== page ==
TULSA - When we met Luis, he was washing dishes and doing other light chores around the house -- the things his military-related disability allows him to do.
Each month, he gets a social security disability payment of a little less than $800 a month.
But last summer, Luis lost most of one of those payments at an ATM.
"I started to panic because that's the only money I have to pay the bills with," he said.
Luis inserted his Direct Express card, the card the government uses to deliver disability payments, at an ATM.
The ATM spit out a receipt that said Luis withdrew $660, but it didn't give him any cash.
"I was shocked, my heart just dropped down to my stomach," said Luis.
Luis disputed the transaction with Direct Express, just as the rules say he must do.
He was told the investigation could take as long as 45 days. But just two days after he turned in the paperwork, he got his letter saying Direct Express denied his claim.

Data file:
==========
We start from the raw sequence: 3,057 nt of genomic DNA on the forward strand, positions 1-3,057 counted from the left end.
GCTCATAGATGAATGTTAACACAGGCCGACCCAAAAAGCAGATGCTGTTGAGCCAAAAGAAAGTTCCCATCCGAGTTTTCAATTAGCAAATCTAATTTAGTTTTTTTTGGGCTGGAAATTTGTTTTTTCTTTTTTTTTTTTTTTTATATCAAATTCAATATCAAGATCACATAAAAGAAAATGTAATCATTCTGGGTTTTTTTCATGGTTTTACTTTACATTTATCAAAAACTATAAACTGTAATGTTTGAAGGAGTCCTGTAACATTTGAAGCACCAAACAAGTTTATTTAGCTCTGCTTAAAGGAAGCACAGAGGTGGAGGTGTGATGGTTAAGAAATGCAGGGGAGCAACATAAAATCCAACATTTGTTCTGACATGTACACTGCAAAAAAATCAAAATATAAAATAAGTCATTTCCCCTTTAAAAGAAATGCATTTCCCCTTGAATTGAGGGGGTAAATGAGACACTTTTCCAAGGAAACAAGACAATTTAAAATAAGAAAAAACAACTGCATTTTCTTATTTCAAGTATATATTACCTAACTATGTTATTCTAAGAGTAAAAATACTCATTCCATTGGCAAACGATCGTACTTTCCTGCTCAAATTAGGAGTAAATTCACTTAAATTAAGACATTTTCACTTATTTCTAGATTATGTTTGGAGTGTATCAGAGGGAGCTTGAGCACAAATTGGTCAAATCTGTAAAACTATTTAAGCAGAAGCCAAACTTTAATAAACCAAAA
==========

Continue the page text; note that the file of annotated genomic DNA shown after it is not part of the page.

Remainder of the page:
That was despite a letter from the bank where the ATM transaction happened. It backs up Luis' claim.
"Now I'm going to be late on all my bills," he said.
Luis says he tried for two months without to get Direct Express to change its decision.
That's when he called the 2News Problem Solvers.
In the end, we got in touch with Transfund, which owns the ATM in question.
Representatives there worked through some backchannels to get Luis' $660 back into his account.
"It was like unreal, it was like Christmas, an early Christmas present," said Luis.
Some very merry news, indeed.
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